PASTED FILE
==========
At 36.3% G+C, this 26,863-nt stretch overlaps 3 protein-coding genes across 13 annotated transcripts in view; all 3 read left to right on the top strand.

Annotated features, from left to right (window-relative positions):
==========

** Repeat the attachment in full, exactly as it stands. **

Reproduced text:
At 36.3% G+C, this 26,863-nt stretch overlaps 3 protein-coding genes across 13 annotated transcripts in view; all 3 read left to right on the top strand.

Annotated features, from left to right (window-relative positions):